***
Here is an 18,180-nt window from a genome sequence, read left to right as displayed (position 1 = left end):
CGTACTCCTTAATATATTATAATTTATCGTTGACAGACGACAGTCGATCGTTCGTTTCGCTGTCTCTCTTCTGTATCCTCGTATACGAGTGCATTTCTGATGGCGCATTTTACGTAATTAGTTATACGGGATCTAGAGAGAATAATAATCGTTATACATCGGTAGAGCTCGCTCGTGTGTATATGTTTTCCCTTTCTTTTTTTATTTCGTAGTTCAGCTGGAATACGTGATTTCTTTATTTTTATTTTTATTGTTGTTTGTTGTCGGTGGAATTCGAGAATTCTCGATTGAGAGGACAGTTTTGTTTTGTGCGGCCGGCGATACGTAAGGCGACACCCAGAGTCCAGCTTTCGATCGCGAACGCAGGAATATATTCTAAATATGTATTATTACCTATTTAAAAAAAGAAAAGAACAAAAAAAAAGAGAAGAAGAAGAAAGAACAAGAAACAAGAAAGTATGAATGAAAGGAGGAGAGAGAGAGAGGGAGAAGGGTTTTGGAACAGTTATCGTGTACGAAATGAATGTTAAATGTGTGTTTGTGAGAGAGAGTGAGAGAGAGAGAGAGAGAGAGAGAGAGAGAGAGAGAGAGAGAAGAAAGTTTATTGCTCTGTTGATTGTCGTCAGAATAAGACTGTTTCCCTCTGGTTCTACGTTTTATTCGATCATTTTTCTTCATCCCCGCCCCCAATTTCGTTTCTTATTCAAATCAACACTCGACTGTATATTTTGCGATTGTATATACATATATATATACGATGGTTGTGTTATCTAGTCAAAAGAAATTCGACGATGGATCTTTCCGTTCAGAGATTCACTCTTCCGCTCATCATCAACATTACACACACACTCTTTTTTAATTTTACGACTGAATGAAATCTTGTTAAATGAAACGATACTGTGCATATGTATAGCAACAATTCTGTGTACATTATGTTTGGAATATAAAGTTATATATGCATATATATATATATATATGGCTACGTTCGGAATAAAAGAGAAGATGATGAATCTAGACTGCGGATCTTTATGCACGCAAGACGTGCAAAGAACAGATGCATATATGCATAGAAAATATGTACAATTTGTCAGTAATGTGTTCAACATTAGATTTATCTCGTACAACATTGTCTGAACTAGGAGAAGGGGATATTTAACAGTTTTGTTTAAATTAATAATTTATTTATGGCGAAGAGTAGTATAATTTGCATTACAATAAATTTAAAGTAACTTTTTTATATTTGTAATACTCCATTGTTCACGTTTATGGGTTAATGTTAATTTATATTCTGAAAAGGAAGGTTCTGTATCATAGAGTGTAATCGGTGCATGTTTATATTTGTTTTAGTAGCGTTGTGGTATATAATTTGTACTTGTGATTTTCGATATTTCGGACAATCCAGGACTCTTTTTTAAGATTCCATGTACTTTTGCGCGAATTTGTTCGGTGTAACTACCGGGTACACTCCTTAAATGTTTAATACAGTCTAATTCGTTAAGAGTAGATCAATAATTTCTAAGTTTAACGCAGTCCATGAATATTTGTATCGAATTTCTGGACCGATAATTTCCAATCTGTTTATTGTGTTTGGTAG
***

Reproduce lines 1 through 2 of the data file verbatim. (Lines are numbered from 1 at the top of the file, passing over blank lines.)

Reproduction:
Here is an 18,180-nt window from a genome sequence, read left to right as displayed (position 1 = left end):
CGTACTCCTTAATATATTATAATTTATCGTTGACAGACGACAGTCGATCGTTCGTTTCGCTGTCTCTCTTCTGTATCCTCGTATACGAGTGCATTTCTGATGGCGCATTTTACGTAATTAGTTATACGGGATCTAGAGAGAATAATAATCGTTATACATCGGTAGAGCTCGCTCGTGTGTATATGTTTTCCCTTTCTTTTTTTATTTCGTAGTTCAGCTGGAATACGTGATTTCTTTATTTTTATTTTTATTGTTGTTTGTTGTCGGTGGAATTCGAGAATTCTCGATTGAGAGGACAGTTTTGTTTTGTGCGGCCGGCGATACGTAAGGCGACACCCAGAGTCCAGCTTTCGATCGCGAACGCAGGAATATATTCTAAATATGTATTATTACCTATTTAAAAAAAGAAAAGAACAAAAAAAAAGAGAAGAAGAAGAAAGAACAAGAAACAAGAAAGTATGAATGAAAGGAGGAGAGAGAGAGAGGGAGAAGGGTTTTGGAACAGTTATCGTGTACGAAATGAATGTTAAATGTGTGTTTGTGAGAGAGAGTGAGAGAGAGAGAGAGAGAGAGAGAGAGAGAGAGAGAGAGAGAAGAAAGTTTATTGCTCTGTTGATTGTCGTCAGAATAAGACTGTTTCCCTCTGGTTCTACGTTTTATTCGATCATTTTTCTTCATCCCCGCCCCCAATTTCGTTTCTTATTCAAATCAACACTCGACTGTATATTTTGCGATTGTATATACATATATATATACGATGGTTGTGTTATCTAGTCAAAAGAAATTCGACGATGGATCTTTCCGTTCAGAGATTCACTCTTCCGCTCATCATCAACATTACACACACACTCTTTTTTAATTTTACGACTGAATGAAATCTTGTTAAATGAAACGATACTGTGCATATGTATAGCAACAATTCTGTGTACATTATGTTTGGAATATAAAGTTATATATGCATATATATATATATATATGGCTACGTTCGGAATAAAAGAGAAGATGATGAATCTAGACTGCGGATCTTTATGCACGCAAGACGTGCAAAGAACAGATGCATATATGCATAGAAAATATGTACAATTTGTCAGTAATGTGTTCAACATTAGATTTATCTCGTACAACATTGTCTGAACTAGGAGAAGGGGATATTTAACAGTTTTGTTTAAATTAATAATTTATTTATGGCGAAGAGTAGTATAATTTGCATTACAATAAATTTAAAGTAACTTTTTTATATTTGTAATACTCCATTGTTCACGTTTATGGGTTAATGTTAATTTATATTCTGAAAAGGAAGGTTCTGTATCATAGAGTGTAATCGGTGCATGTTTATATTTGTTTTAGTAGCGTTGTGGTATATAATTTGTACTTGTGATTTTCGATATTTCGGACAATCCAGGACTCTTTTTTAAGATTCCATGTACTTTTGCGCGAATTTGTTCGGTGTAACTACCGGGTACACTCCTTAAATGTTTAATACAGTCTAATTCGTTAAGAGTAGATCAATAATTTCTAAGTTTAACGCAGTCCATGAATATTTGTATCGAATTTCTGGACCGATAATTTCCAATCTGTTTATTGTGTTTGGTAG